Baltimore Mayor Jack Young is pleading with citizens to stop shooting each other so that hospitals will have the space and personnel available to treat people diagnosed with coronavirus.
Baltimore had five reported cases of coronavirus that have been confirmed as of this morning. Seven people were shot in a single Baltimore neighborhood last night. The Mayor said:
“For those of you who want to continue to shoot and kill people of this city, we’re not going to tolerate it,” Young implored. “We’re going to come after you and we’re going to get you.”
But, of course, this is exactly the way things should be when the city is not in crisis mode. We always should come after people who shoot people. But we don’t and there is an unspoken level of tolerance, inertia and hopelessness.
The Mayor’s words are also meaningless because, face it, law breakers who shoot each other don’t respond to empty rhetoric.
While we have seen so much that makes us proud of our fellow Americans since the coronavirus outbreak began, the virus is also showcasing social dysfunction that we tend to try not to see in normal times.
Baltimore should have done a better job of addressing crime in normal times. Abnormal times make the situation worse:
Young urged people to put down their guns because “we cannot clog up our hospitals and their beds with people that are being shot senselessly because we’re going to need those beds for people infected with the coronavirus. And it could be your mother, your grandmother or one of your relatives. So take that into consideration.”
Commissioner Michael Harrison said the city has seen an uptick in violent crimes since Friday, including a mass shooting Tuesday night — where seven people were shot. Five people were transported to area hospitals via medics and two took private cars to the hospitals for treatment. All seven are in serious but stable condition.
Homelessness on the scale that we now see it, especially in West Coast cities, also makes it harder to combat the coronavirus. We don’t really need to be told this, but The Hill nevertheless has a good summary of the situation:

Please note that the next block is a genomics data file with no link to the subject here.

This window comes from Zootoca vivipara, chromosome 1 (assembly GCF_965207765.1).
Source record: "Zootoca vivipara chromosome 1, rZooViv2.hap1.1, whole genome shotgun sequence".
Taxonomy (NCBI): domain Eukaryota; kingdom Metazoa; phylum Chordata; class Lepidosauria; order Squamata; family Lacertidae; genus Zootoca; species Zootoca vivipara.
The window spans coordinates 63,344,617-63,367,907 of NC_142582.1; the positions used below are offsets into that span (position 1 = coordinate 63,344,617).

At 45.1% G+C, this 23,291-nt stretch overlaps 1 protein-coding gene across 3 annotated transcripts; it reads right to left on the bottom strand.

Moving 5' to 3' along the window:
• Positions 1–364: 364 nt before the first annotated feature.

Those who live on the streets or in shelters are uniquely at risk of catching any disease, and especially one as virulent as the coronavirus, said Maria Foscarinis, founder and executive director of the National Law Center on Homelessness and Poverty. And if they do catch an infectious disease, they are likely to spread it more widely than someone who can distance themselves more easily from the rest of society.
“People who are homeless tend to have more health problems because of their homelessness. They are more exposed, so they are at higher risk,” Foscarinis said in an interview. “They are unable to self-quarantine. If you don’t have a home, you can’t stay in it. Therefore, the risk of contracting the disease increases, and people can also be transmitters of the disease.”
In recent years, the cramped quarters and unsanitary conditions in some homeless encampments have led to the spread of diseases that are unheard of in other parts of the country, like typhus and tuberculosis.
Homelessness is another problem thing we have been loath to address. In fact, many activists try to pretend that its cause is the lack of affordable housing rather than social dysfunction caused by mental illness, addiction and criminality. Refusing to see the root of the cause doesn’t help us or the homeless.
Theodore Dalrymple had a fascinating article about how social collapse in a Welsh town had contributed to police corruption and the inability to deal with a murder (itself the product of social dysfunction). Dignity, self-restraint, and self-respect were lacking. Everybody was sleeping with everybody, and even the children knew it.
There is no silver lining to something like the coronavirus.
But when we survive it—and we will—maybe we will have a renewed will to confront social dysfunctions that are making us less safe, in normal and most especially in abnormal times.